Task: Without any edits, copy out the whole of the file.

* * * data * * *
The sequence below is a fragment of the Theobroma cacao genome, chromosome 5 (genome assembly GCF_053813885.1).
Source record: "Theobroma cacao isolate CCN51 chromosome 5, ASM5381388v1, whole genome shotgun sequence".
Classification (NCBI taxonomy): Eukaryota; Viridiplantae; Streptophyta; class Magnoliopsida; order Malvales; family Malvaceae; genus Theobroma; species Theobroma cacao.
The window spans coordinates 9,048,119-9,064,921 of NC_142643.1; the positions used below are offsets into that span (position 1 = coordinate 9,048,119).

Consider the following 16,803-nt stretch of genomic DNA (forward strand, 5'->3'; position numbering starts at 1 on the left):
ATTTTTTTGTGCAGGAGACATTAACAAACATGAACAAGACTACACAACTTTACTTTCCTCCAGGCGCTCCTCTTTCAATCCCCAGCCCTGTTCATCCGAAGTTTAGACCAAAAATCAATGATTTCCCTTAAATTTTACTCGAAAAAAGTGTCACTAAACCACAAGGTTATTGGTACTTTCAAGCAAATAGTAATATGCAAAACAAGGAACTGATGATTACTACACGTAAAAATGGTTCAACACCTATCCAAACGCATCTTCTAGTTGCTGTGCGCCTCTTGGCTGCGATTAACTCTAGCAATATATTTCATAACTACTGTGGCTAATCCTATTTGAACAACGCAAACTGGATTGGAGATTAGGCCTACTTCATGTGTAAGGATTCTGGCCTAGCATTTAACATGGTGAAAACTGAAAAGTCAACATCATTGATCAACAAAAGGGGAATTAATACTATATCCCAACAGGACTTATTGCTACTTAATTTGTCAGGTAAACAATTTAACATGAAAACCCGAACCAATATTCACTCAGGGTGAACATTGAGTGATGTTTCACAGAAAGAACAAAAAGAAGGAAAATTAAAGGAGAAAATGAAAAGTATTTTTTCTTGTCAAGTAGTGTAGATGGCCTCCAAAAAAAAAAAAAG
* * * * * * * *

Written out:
The sequence below is a fragment of the Theobroma cacao genome, chromosome 5 (genome assembly GCF_053813885.1).
Source record: "Theobroma cacao isolate CCN51 chromosome 5, ASM5381388v1, whole genome shotgun sequence".
Classification (NCBI taxonomy): Eukaryota; Viridiplantae; Streptophyta; class Magnoliopsida; order Malvales; family Malvaceae; genus Theobroma; species Theobroma cacao.
The window spans coordinates 9,048,119-9,064,921 of NC_142643.1; the positions used below are offsets into that span (position 1 = coordinate 9,048,119).

Consider the following 16,803-nt stretch of genomic DNA (forward strand, 5'->3'; position numbering starts at 1 on the left):
ATTTTTTTGTGCAGGAGACATTAACAAACATGAACAAGACTACACAACTTTACTTTCCTCCAGGCGCTCCTCTTTCAATCCCCAGCCCTGTTCATCCGAAGTTTAGACCAAAAATCAATGATTTCCCTTAAATTTTACTCGAAAAAAGTGTCACTAAACCACAAGGTTATTGGTACTTTCAAGCAAATAGTAATATGCAAAACAAGGAACTGATGATTACTACACGTAAAAATGGTTCAACACCTATCCAAACGCATCTTCTAGTTGCTGTGCGCCTCTTGGCTGCGATTAACTCTAGCAATATATTTCATAACTACTGTGGCTAATCCTATTTGAACAACGCAAACTGGATTGGAGATTAGGCCTACTTCATGTGTAAGGATTCTGGCCTAGCATTTAACATGGTGAAAACTGAAAAGTCAACATCATTGATCAACAAAAGGGGAATTAATACTATATCCCAACAGGACTTATTGCTACTTAATTTGTCAGGTAAACAATTTAACATGAAAACCCGAACCAATATTCACTCAGGGTGAACATTGAGTGATGTTTCACAGAAAGAACAAAAAGAAGGAAAATTAAAGGAGAAAATGAAAAGTATTTTTTCTTGTCAAGTAGTGTAGATGGCCTCCAAAAAAAAAAAAAG